In the seventeenth and eighteenth centuries lace making was an important cottage industry in many districts. During the last half of the eighteenth century, experiments on the stocking-knitting machine led to the production of net. This marked the beginning of the machine lace industry and many skilled hands were seduced to its higher profits. The former independent-minded framework knitter, working his own frame three days a week, gardening or making music in his leisure time was ultimately transformed into a drudge incessantly working to provide his family with the bare necessities The beginnings of this change could be seen in 1780s. One of the most successful of the numerous mechanical experiments was that which resulted in the construction of the warp frame which, by employing needles as on a stocking frame, or stitching and warp as on a loom, could make either hose or lace. The point net frame was the other most successful invention which grew out of the same ferment of ideas. Lace manufacturers, some combining point net production with their principal work as hosiers, were able to use the services offered by finishers and others serving the needs of the hosiery industry. William Oram was described as a hosier in 1834. He was, however, a lace manufacturer in various directories before and after this date.
Developments in lace machinery all took place in Nottingham. In 1862, 2,500 of the 3,500 lace machines said to be operating in England were in Nottingham. Modern Levers looms, used in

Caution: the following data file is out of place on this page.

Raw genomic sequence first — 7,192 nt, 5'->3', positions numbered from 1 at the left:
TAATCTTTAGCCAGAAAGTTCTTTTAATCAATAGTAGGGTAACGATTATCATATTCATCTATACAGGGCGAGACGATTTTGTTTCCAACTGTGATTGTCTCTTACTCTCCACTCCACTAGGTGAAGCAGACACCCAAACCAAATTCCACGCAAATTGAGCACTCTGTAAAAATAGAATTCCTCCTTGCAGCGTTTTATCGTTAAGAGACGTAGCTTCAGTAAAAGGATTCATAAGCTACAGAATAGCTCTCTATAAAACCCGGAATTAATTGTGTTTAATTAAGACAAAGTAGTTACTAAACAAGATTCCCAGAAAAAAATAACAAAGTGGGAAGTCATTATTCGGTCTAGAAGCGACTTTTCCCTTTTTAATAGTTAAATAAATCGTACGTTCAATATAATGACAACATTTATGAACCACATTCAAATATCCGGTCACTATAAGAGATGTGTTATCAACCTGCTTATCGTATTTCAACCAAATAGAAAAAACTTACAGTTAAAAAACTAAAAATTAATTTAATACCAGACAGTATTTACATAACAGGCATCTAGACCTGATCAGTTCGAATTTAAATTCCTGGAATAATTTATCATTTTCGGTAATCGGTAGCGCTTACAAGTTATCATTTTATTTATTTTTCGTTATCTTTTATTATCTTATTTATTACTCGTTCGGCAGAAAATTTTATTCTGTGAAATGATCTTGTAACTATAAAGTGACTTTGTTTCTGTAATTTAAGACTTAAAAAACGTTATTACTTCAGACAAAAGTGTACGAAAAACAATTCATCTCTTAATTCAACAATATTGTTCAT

American lace production, were still being built in Nottingham in 1961. Leicester, only 30 miles from Nottingham, could have become an equally important lace centre. Instead its workers concentrated on the woollen hosiery trade whereas Nottingham specialised in cotton and silks.
In 1809, John Heathcoat invented the bobbin net machine that could produce broad widths of lace imitating the fine quality of hand made Brussels lace. This machine was the second that Heathcoat had patented; the first machine was never used in production. This second patent was said by one of Heathcoat's adversaries, Gravenor Henson, a Nottingham hosier and trade unionist, Grant limited to six persons but licensed to some hundreds. Many people resented Heathcoat's patent. He had established a factory in partnership with Boden at Mill Street, Loughborough.
Heathcoat's machine began the division between hosiery and lace manufacture. Its significance was that it could make one thousand meshes per minute compared with the five meshes per minute of pillow lace that could be made by hand. The machines could also make much wider lace.
The introduction of machinery and unskilled labour into traditionally skilled trades caused a great deal of hardship. There followed a dramatic change in both the wealth and status of the tradesmen. Riots broke out in many parts of the country. By the end of 1811 organised groups of machine breakers emerged. They were the Luddites, named after Ned Ludd.